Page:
Corporate Insurance Plans



A. There are six broad areas of business (insurance) exposure:

  1. Property Insurance
  2. Time Element
  3. Crime Insurance
  4. Automobile Insurance
  5. Liability Insurance
  6. Workers Compensation Insurance
Not every business will have exposures in every area, which is why an analysis must be done. The State requires Workers’ Compensation insurance if there aren't any employees.

Contractual agreements that enable your business to operate, such as leases, merchandising, and finance contacts, may obligate you to insure beyond your immediate concern. Review them, with your agent.

Insurance Policy Premiums:

The insurance premium may be based on, square footage of the floor area or, more frequently, payroll or sales receipts. In any case, your cooperation for access to your books, records, and/or premises is expected. Policy periods are generally annual. Payment is due when coverage starts or as agreed upon. Premium financing is usually available, but be aware of the interest rate you will be paying as well as the authority given to the financing organization and how any disruption in your payments will affect your coverage.

Workers Compensation Insurance:

An employee who has suffered an injury or illness resulting from employment is entitled to workers’ compensation benefits. California Labor Code Section 3700 requires that every employer in California either buy workers’ compensation insurance from a licensed insurance company, or obtain a certificate of self insurance from the California Department of Industrial Relations. Failure of an employer to follow this law may result in imposition of both civil and criminal penalties. Because of the complexity of the issues involving this insurance, it is recommended that business owners review to Workers’ Compensation brochures available from the Department of Insurance and the Department of Industrial Relations.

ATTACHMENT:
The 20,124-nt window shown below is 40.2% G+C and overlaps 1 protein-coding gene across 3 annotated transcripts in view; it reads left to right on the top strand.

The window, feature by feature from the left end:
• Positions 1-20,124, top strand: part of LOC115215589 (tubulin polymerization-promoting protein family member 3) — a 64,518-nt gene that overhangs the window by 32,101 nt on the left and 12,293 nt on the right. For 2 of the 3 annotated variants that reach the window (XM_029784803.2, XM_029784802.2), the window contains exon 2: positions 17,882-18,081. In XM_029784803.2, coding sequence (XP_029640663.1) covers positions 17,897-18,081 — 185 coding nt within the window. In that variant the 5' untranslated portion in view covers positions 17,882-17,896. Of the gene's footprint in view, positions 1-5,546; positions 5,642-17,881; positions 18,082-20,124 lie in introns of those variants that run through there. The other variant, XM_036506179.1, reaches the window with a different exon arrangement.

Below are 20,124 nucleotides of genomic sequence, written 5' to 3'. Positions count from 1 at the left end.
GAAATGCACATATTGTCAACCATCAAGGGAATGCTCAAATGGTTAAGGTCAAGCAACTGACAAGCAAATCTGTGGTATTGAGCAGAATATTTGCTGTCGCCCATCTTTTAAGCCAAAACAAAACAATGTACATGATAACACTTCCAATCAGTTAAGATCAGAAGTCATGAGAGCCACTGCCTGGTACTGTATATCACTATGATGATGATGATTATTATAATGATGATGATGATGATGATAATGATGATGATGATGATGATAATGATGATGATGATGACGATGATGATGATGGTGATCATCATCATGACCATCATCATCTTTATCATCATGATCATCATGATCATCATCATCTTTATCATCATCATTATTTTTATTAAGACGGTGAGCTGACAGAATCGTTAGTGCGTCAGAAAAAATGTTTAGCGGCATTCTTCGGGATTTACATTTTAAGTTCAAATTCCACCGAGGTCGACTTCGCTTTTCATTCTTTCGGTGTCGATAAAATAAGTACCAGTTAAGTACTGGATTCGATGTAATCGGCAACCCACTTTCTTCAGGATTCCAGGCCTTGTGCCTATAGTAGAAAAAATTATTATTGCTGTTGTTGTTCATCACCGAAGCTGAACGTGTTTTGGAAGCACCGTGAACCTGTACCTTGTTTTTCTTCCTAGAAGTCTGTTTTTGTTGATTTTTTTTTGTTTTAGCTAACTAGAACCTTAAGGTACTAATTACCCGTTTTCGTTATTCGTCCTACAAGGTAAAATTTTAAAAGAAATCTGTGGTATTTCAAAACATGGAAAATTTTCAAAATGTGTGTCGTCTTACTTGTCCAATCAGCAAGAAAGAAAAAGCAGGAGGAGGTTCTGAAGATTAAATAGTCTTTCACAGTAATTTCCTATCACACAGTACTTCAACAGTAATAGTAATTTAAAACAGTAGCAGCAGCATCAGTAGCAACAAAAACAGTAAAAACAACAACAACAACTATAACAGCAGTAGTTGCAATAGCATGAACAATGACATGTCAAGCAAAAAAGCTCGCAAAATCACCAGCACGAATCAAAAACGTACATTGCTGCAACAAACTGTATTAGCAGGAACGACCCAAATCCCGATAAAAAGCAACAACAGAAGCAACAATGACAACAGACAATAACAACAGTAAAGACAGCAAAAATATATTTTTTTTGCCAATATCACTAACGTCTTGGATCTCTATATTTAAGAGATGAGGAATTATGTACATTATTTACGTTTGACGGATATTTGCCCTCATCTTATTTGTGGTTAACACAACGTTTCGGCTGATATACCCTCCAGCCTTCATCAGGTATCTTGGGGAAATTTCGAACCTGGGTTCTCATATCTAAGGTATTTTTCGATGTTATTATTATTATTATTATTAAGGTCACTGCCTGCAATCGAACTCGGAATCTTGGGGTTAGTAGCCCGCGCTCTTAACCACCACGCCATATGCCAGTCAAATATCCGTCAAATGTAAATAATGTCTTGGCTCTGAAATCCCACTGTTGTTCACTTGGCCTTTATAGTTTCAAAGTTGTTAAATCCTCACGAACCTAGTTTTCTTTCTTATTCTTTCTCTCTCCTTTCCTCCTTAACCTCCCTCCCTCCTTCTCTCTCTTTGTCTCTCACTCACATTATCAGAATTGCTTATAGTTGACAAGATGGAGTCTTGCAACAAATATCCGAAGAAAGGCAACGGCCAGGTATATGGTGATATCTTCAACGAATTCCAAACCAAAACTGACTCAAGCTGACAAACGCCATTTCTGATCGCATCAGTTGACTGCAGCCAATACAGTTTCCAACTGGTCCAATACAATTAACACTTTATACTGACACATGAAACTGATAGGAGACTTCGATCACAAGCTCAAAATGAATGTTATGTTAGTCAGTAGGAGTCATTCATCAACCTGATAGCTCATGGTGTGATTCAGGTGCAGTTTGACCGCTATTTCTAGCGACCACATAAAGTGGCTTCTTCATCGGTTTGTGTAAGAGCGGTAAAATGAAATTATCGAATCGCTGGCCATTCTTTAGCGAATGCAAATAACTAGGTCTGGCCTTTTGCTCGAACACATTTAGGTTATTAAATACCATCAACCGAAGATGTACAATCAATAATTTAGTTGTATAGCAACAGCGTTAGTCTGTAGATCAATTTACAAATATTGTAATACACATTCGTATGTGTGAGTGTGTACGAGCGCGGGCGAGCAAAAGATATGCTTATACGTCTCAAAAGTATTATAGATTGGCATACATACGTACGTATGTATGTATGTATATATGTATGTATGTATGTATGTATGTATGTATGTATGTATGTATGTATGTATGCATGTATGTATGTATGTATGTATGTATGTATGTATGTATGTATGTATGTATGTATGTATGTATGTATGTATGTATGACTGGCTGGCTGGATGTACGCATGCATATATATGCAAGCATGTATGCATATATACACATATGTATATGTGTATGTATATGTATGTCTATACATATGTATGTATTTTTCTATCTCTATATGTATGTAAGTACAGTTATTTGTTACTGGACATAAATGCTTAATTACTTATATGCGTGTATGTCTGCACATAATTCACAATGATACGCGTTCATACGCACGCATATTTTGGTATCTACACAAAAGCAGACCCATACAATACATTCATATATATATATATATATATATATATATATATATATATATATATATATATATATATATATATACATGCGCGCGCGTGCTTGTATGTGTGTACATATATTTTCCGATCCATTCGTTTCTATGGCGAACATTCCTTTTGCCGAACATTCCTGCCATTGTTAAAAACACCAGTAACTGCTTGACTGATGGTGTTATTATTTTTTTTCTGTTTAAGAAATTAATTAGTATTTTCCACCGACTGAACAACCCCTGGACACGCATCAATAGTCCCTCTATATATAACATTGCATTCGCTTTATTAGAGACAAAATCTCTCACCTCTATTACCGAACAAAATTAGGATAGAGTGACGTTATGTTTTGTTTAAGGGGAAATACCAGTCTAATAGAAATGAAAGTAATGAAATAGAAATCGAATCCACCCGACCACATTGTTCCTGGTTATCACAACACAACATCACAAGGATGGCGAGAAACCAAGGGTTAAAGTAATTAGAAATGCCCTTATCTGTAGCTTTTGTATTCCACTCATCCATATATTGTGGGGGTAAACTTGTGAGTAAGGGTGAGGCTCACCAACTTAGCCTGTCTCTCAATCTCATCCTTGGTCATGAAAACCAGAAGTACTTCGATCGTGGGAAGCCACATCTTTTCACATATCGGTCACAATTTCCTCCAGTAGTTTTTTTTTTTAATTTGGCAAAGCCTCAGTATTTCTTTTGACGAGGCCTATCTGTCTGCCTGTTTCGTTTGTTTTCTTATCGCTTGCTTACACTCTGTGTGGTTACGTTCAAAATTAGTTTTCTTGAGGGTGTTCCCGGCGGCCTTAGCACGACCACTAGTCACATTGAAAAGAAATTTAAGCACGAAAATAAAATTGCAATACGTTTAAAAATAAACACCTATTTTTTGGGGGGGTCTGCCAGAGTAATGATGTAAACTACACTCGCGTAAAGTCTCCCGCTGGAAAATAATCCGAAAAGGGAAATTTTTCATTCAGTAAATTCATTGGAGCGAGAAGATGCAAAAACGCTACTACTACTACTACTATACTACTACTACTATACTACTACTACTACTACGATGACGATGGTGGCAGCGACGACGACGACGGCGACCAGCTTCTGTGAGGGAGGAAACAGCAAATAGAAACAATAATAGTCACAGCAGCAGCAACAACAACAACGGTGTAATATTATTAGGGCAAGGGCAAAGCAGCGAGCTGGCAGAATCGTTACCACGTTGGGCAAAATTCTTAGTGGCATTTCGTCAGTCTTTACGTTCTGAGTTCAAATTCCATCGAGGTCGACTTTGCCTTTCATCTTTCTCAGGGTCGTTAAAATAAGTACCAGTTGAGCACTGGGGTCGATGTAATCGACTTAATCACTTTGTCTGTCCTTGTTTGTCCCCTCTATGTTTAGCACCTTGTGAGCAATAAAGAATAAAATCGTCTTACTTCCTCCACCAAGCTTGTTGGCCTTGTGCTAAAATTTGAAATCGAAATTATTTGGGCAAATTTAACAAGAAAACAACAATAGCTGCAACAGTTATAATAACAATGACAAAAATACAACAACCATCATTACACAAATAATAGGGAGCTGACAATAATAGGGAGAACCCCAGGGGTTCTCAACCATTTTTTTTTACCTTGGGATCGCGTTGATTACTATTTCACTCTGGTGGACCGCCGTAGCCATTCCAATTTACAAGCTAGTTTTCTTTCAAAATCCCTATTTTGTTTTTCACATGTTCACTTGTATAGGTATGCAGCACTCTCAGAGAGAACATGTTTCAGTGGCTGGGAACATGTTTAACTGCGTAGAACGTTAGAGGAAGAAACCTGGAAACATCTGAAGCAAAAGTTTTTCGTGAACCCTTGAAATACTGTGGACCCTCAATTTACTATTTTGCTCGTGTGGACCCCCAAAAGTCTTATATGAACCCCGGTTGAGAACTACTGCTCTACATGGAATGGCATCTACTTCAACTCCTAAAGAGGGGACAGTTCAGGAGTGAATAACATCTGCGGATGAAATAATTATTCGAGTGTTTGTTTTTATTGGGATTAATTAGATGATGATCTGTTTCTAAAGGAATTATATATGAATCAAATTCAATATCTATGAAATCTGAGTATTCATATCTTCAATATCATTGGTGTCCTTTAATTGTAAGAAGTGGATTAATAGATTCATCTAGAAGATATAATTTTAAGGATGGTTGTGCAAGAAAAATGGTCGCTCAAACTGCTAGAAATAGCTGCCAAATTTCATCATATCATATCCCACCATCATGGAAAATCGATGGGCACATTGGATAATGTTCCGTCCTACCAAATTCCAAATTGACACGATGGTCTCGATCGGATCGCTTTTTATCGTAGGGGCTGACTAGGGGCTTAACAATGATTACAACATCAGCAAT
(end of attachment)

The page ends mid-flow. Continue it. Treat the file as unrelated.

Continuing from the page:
Fleet Car Insurance

Commercial auto insurance largely parallels private auto insurance. You should read your policy and understand the terms proper and conditions. Whenever you transport a client or move property by a motor vehicle, you should have an understanding of how your commercial auto insurance will work. You should also consider how non-owned autos, newly acquired vehicles, or changes in drivers affect your coverage.

Business Plans

Business insurance may cover property of all types that you own or maybe in your “care, custody, and control”. Such property may be buildings, personal property, equipment, inventory, goods in transit, earnings, etc. The nature of your business may also require you to protect other people’s property as well.

Casualty Insurance Coverage

Property insurance coverage is addressed from two sides of the same idea. “Named Perils” names each peril to be insured against; such as fire, explosion, aircraft damage, windstorm, etc. Other perils may be added along the way. “All Risk” starts from the other side, assuming all perils are covered except those named in the “Exclusions” of the policy. Obviously, the exclusions are an important part of the All Risk policy. Perils often excluded are: flood, and earthquake. Since the All Risk policy affords better protection, it is more expensive to purchase than the Named Perils policy. Remember, your agent is there to help you to understand your coverages. Insurance of property is based on its value. There may be “co-insurance” penalties for failing to insure to value. These penalties may be applied to a loss settlement. Determination of value is important for calculating the premium and settling for a loss. Some terms often used are: “actual cash value” meaning fair value market, “replacement cost”, “selling price” for unsold inventory, and “business interruption”.